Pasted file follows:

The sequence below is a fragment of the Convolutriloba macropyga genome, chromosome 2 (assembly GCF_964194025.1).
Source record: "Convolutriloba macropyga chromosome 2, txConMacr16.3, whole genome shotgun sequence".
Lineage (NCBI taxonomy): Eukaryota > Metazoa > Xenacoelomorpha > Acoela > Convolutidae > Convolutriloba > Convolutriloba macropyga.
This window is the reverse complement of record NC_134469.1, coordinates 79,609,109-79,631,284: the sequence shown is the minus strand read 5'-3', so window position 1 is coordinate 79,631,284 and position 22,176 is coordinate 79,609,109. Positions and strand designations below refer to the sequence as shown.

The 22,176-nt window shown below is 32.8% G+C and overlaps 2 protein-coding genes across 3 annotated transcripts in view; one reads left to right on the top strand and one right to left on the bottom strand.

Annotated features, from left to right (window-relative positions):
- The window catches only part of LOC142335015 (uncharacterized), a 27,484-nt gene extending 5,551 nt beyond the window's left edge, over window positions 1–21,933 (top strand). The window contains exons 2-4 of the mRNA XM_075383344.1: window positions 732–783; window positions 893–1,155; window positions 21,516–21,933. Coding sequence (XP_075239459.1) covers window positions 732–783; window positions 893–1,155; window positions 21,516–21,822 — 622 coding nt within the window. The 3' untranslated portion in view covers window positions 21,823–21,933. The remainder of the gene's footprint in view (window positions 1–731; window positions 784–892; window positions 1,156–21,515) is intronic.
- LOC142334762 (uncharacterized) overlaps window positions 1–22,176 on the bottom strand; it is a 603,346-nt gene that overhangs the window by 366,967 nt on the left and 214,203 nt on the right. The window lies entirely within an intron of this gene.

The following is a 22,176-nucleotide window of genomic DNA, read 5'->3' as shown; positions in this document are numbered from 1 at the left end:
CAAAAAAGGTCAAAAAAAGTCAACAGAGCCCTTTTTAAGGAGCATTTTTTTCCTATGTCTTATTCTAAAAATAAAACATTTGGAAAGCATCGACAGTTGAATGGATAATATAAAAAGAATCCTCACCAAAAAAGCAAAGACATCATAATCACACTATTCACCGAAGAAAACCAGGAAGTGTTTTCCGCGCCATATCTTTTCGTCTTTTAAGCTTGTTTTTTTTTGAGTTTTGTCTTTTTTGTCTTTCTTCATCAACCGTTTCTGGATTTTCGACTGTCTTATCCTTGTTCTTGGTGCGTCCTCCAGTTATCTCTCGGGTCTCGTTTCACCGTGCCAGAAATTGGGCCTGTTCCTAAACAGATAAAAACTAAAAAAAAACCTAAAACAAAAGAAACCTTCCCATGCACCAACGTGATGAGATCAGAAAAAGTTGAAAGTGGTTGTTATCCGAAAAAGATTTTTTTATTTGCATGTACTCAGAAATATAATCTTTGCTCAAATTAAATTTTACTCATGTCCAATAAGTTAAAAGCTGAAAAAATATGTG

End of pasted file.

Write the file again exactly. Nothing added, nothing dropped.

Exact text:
The sequence below is a fragment of the Convolutriloba macropyga genome, chromosome 2 (assembly GCF_964194025.1).
Source record: "Convolutriloba macropyga chromosome 2, txConMacr16.3, whole genome shotgun sequence".
Lineage (NCBI taxonomy): Eukaryota > Metazoa > Xenacoelomorpha > Acoela > Convolutidae > Convolutriloba > Convolutriloba macropyga.
This window is the reverse complement of record NC_134469.1, coordinates 79,609,109-79,631,284: the sequence shown is the minus strand read 5'-3', so window position 1 is coordinate 79,631,284 and position 22,176 is coordinate 79,609,109. Positions and strand designations below refer to the sequence as shown.

The 22,176-nt window shown below is 32.8% G+C and overlaps 2 protein-coding genes across 3 annotated transcripts in view; one reads left to right on the top strand and one right to left on the bottom strand.

Annotated features, from left to right (window-relative positions):
- The window catches only part of LOC142335015 (uncharacterized), a 27,484-nt gene extending 5,551 nt beyond the window's left edge, over window positions 1–21,933 (top strand). The window contains exons 2-4 of the mRNA XM_075383344.1: window positions 732–783; window positions 893–1,155; window positions 21,516–21,933. Coding sequence (XP_075239459.1) covers window positions 732–783; window positions 893–1,155; window positions 21,516–21,822 — 622 coding nt within the window. The 3' untranslated portion in view covers window positions 21,823–21,933. The remainder of the gene's footprint in view (window positions 1–731; window positions 784–892; window positions 1,156–21,515) is intronic.
- LOC142334762 (uncharacterized) overlaps window positions 1–22,176 on the bottom strand; it is a 603,346-nt gene that overhangs the window by 366,967 nt on the left and 214,203 nt on the right. The window lies entirely within an intron of this gene.

The following is a 22,176-nucleotide window of genomic DNA, read 5'->3' as shown; positions in this document are numbered from 1 at the left end:
CAAAAAAGGTCAAAAAAAGTCAACAGAGCCCTTTTTAAGGAGCATTTTTTTCCTATGTCTTATTCTAAAAATAAAACATTTGGAAAGCATCGACAGTTGAATGGATAATATAAAAAGAATCCTCACCAAAAAAGCAAAGACATCATAATCACACTATTCACCGAAGAAAACCAGGAAGTGTTTTCCGCGCCATATCTTTTCGTCTTTTAAGCTTGTTTTTTTTTGAGTTTTGTCTTTTTTGTCTTTCTTCATCAACCGTTTCTGGATTTTCGACTGTCTTATCCTTGTTCTTGGTGCGTCCTCCAGTTATCTCTCGGGTCTCGTTTCACCGTGCCAGAAATTGGGCCTGTTCCTAAACAGATAAAAACTAAAAAAAAACCTAAAACAAAAGAAACCTTCCCATGCACCAACGTGATGAGATCAGAAAAAGTTGAAAGTGGTTGTTATCCGAAAAAGATTTTTTTATTTGCATGTACTCAGAAATATAATCTTTGCTCAAATTAAATTTTACTCATGTCCAATAAGTTAAAAGCTGAAAAAATATGTG